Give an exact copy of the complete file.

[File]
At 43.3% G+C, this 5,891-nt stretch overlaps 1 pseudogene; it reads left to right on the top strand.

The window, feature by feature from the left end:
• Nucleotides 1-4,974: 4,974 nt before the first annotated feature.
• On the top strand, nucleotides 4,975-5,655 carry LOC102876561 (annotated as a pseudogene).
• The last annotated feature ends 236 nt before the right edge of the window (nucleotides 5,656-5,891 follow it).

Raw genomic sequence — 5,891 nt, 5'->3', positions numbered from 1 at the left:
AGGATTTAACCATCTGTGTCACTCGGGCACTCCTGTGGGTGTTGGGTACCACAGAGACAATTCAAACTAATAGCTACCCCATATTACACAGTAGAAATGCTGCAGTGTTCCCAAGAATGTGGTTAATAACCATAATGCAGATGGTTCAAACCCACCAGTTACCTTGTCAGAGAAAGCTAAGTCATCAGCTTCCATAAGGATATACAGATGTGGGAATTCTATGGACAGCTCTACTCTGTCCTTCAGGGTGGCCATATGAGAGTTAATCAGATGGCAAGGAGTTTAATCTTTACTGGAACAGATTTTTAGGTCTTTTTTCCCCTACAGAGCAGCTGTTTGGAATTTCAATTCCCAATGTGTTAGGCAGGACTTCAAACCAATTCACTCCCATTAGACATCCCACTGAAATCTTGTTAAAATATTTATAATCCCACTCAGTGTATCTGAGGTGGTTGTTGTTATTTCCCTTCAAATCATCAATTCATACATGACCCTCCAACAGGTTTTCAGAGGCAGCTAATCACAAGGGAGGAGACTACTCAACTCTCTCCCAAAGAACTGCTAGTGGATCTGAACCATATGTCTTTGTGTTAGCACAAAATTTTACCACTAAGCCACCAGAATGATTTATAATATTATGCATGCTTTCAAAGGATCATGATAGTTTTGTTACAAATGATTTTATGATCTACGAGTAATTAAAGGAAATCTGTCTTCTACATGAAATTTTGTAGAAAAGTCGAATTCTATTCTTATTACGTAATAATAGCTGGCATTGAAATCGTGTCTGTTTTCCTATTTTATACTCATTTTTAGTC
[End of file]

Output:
At 43.3% G+C, this 5,891-nt stretch overlaps 1 pseudogene; it reads left to right on the top strand.

The window, feature by feature from the left end:
• Nucleotides 1-4,974: 4,974 nt before the first annotated feature.
• On the top strand, nucleotides 4,975-5,655 carry LOC102876561 (annotated as a pseudogene).
• The last annotated feature ends 236 nt before the right edge of the window (nucleotides 5,656-5,891 follow it).

Raw genomic sequence — 5,891 nt, 5'->3', positions numbered from 1 at the left:
AGGATTTAACCATCTGTGTCACTCGGGCACTCCTGTGGGTGTTGGGTACCACAGAGACAATTCAAACTAATAGCTACCCCATATTACACAGTAGAAATGCTGCAGTGTTCCCAAGAATGTGGTTAATAACCATAATGCAGATGGTTCAAACCCACCAGTTACCTTGTCAGAGAAAGCTAAGTCATCAGCTTCCATAAGGATATACAGATGTGGGAATTCTATGGACAGCTCTACTCTGTCCTTCAGGGTGGCCATATGAGAGTTAATCAGATGGCAAGGAGTTTAATCTTTACTGGAACAGATTTTTAGGTCTTTTTTCCCCTACAGAGCAGCTGTTTGGAATTTCAATTCCCAATGTGTTAGGCAGGACTTCAAACCAATTCACTCCCATTAGACATCCCACTGAAATCTTGTTAAAATATTTATAATCCCACTCAGTGTATCTGAGGTGGTTGTTGTTATTTCCCTTCAAATCATCAATTCATACATGACCCTCCAACAGGTTTTCAGAGGCAGCTAATCACAAGGGAGGAGACTACTCAACTCTCTCCCAAAGAACTGCTAGTGGATCTGAACCATATGTCTTTGTGTTAGCACAAAATTTTACCACTAAGCCACCAGAATGATTTATAATATTATGCATGCTTTCAAAGGATCATGATAGTTTTGTTACAAATGATTTTATGATCTACGAGTAATTAAAGGAAATCTGTCTTCTACATGAAATTTTGTAGAAAAGTCGAATTCTATTCTTATTACGTAATAATAGCTGGCATTGAAATCGTGTCTGTTTTCCTATTTTATACTCATTTTTAGTC